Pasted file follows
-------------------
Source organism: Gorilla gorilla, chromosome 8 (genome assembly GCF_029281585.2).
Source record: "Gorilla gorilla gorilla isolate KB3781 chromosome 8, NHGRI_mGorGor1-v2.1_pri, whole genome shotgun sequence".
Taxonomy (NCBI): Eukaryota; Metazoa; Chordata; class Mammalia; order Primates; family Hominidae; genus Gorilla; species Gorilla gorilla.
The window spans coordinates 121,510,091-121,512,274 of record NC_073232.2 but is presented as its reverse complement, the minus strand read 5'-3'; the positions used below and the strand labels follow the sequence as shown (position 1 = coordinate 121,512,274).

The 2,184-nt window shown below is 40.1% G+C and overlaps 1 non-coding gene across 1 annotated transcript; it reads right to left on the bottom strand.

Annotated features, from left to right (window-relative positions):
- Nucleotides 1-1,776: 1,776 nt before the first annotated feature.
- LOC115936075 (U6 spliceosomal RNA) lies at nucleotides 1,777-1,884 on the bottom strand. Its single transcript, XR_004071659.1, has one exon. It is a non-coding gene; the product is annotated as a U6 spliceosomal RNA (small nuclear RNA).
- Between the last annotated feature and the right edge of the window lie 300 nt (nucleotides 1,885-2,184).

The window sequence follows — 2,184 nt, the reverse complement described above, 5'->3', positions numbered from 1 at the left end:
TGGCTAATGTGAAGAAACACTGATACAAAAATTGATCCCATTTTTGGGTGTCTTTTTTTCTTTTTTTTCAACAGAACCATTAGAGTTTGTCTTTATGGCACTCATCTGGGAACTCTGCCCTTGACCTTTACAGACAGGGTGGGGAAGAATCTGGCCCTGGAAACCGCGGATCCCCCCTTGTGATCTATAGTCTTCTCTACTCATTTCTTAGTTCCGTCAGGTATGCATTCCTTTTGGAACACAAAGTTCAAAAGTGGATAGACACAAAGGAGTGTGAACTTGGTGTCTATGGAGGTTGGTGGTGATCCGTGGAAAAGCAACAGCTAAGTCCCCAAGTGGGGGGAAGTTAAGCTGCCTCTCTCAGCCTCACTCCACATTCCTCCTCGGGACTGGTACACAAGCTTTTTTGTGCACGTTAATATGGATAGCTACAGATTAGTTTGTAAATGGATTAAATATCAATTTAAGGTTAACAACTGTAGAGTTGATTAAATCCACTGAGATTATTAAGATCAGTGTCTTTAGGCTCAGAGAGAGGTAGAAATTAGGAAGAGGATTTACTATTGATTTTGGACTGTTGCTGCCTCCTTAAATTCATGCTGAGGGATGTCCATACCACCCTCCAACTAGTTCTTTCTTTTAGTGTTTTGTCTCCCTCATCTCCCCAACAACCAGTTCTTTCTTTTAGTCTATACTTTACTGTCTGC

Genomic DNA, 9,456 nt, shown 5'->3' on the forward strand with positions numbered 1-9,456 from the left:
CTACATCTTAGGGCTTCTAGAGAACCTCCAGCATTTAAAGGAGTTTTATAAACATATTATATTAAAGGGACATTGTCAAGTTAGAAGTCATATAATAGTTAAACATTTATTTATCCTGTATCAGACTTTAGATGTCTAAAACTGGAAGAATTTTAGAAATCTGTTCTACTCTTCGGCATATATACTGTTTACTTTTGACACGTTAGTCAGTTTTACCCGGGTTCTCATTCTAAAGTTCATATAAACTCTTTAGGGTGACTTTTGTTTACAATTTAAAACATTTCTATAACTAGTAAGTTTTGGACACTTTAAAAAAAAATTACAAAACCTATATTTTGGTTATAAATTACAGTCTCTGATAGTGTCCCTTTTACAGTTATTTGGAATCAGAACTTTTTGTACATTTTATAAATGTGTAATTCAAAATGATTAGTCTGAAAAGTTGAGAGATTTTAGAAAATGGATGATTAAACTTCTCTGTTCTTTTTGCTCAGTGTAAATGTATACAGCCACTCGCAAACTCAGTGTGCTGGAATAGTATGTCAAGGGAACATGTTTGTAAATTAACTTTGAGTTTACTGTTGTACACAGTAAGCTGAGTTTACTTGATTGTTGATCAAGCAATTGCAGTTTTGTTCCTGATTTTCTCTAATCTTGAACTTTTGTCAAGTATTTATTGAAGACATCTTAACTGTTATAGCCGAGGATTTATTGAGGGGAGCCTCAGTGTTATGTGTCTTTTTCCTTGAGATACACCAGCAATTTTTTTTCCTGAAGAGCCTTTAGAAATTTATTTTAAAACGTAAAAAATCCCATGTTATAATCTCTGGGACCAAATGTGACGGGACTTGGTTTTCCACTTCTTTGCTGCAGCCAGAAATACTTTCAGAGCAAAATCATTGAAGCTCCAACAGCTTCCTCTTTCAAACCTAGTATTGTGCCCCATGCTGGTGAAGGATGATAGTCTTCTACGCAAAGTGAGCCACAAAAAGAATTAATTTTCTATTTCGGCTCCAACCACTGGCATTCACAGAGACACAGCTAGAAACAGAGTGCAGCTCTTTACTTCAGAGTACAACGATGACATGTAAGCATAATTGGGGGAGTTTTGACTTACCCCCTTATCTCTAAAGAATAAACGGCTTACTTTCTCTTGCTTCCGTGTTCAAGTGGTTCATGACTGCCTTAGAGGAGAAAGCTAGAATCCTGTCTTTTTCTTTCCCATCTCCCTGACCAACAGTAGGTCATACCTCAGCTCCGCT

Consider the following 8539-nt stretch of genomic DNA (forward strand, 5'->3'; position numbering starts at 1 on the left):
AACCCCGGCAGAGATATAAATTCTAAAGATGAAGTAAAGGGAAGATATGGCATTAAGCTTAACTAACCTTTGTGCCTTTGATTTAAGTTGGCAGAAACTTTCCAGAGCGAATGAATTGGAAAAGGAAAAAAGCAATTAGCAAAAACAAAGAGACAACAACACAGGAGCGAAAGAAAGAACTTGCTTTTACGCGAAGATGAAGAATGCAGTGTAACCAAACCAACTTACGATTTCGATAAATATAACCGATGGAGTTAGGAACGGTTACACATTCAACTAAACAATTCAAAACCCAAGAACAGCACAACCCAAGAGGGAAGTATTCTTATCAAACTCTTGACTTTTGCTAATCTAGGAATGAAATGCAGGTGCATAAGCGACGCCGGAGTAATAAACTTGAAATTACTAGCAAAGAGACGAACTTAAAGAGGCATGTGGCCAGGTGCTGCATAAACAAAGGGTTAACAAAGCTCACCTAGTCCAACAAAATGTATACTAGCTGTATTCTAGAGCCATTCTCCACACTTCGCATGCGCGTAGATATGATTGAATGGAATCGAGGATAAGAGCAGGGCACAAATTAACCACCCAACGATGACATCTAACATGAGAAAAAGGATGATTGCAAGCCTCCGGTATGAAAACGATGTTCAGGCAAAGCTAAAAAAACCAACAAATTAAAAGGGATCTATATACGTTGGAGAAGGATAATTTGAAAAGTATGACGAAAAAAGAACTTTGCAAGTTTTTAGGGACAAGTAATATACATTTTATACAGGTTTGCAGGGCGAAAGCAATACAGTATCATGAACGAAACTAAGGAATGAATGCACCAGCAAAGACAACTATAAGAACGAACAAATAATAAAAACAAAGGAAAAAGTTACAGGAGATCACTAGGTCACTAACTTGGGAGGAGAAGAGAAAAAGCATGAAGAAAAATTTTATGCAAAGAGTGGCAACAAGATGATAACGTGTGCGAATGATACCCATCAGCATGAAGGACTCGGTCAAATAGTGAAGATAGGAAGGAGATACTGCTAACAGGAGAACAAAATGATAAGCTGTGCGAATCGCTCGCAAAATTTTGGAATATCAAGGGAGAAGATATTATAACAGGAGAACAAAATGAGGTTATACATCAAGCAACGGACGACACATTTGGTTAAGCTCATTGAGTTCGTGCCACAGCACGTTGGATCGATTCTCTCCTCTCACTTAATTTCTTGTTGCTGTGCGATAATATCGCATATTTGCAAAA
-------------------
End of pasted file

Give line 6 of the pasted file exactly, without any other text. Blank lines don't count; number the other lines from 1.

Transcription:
Annotated features, from left to right (window-relative positions):